Disease: West Nile Virus

This page provides general information about  this condition. Text can be revealed by clicking on  the green headers. Links to press releases, results from DWHC investigations as well as other useful documents and relevant literature available on the DWHC website can be found at the bottom of the page.


West Nile virus (WNV) causes the disease West Nile Fever (WNF). It is an RNA arbovirus and belongs to the genus Flavirus in the family Flaviviridae. There are different lineages of WNV described, of which lineage 1 and lineage 2 are associated with disease in humans. The virus is for the first time isolated in 1937 in the West Nile district in Uganda  (1).

  1. David S, Abraham AM. Epidemiological and clinical aspects on West Nile virus, a globally emerging pathogen. Infectious Diseases (London, England). 2016;48(8):571-86.

Susceptible species

West Nile virus has a broad variety of bird species as host. In nature WNV is in an enzootic cycle between mosquitoes and birds, but it can also infect and cause disease in humans, other mammals and reptiles.

Birds serve as reservoir for WNV. The WNV can be fatal to a variety of bird species, such as  Sphenisciformes (pinguins), Passeriformes (passerine), Gaviiformes (such as loons or divers), Podicipediformes (grebes) en Pelecaniformes. In a few sporadic instances the great cormoran are reported. Also a big variety of birds of prey are sensitive to an infection with WNV, such as Accipitridae (hawks, eagles, kites, vultures), Strigiformes (owls), Falconidae (falcons and caracaras) en Cathartidae (condors) (2). The disease is also detected in Corvids (3). Even though many bird species can be infected, most birds survive, but especially crows and western jackdaws frequently die of infection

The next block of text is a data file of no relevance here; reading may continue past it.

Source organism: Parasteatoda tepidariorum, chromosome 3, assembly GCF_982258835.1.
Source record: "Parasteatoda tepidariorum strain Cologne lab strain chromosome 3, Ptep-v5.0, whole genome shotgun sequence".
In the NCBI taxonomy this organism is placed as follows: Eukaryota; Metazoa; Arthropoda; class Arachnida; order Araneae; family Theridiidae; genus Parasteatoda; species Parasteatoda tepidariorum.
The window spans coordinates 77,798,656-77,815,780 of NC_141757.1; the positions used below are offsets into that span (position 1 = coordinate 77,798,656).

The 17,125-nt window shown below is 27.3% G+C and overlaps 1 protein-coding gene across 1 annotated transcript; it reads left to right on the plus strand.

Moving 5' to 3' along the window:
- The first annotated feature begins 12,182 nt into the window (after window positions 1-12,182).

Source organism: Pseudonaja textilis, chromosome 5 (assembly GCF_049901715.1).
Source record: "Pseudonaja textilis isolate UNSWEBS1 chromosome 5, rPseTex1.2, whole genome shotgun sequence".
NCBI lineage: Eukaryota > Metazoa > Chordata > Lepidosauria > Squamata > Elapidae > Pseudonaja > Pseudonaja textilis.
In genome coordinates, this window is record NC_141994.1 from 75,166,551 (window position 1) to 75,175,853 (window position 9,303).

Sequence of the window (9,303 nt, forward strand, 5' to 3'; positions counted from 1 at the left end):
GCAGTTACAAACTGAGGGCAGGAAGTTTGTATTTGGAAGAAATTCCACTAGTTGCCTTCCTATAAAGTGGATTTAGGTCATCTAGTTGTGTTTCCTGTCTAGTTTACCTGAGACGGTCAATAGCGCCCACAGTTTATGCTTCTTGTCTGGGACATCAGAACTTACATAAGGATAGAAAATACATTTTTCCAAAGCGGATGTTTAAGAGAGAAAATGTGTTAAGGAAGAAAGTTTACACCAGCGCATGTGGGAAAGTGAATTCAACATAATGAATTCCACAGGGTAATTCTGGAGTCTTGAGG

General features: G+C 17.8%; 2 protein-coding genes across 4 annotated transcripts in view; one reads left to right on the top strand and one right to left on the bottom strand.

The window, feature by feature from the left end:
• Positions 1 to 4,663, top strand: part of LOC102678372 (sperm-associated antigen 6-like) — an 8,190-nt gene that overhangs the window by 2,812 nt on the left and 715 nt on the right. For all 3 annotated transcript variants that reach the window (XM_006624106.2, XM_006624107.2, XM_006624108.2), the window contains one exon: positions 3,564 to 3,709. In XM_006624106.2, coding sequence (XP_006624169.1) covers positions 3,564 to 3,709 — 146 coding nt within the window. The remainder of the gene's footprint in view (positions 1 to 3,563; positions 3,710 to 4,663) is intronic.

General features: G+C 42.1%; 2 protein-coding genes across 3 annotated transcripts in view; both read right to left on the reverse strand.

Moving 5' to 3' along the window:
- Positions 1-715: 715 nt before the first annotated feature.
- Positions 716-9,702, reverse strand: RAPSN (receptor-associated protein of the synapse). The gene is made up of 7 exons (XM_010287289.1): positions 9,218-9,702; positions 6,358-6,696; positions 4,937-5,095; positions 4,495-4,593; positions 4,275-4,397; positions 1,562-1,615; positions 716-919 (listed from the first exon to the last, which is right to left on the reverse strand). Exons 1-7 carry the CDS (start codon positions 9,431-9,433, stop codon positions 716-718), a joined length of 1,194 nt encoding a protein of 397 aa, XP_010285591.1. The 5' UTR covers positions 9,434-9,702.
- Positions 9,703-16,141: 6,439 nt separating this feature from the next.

Mammals  are considered as dead-end host, because they do not develop high levels of virus in their bloodstream (viraemia) (4). Amongst mammals WNV causes disease mainly in horses (5).

  1. Stidworthy MF, Denk D. Chapter 27 – Sphenisciformes, Gaviiformes, Podicipediformes, Procellariiformes, and Pelecaniformes. In: Terio KA, McAloose D, Leger JS, editors. Pathology of Wildlife and Zoo Animals: Academic Press; 2018. p. 653-86.
  2. Trupkiewicz J, Garner MM, Juan-Sallés C. Chapter 33 – Passeriformes, Caprimulgiformes, Coraciiformes, Piciformes, Bucerotiformes, and Apodiformes. In: Terio KA, McAloose D, Leger JS, editors. Pathology of Wildlife and Zoo Animals: Academic Press; 2018. p. 799-823.
  3. Suthar MS, Diamond MS, Gale Jr M. West Nile virus infection and immunity. Nature Reviews Microbiology. 2013;11:115.
  4. Spickler AR. West Nile Virus. http://www.cfsph.iastate.edu/Factsheets/pdfs/west_nile_fever.pdf. 2013.




External information

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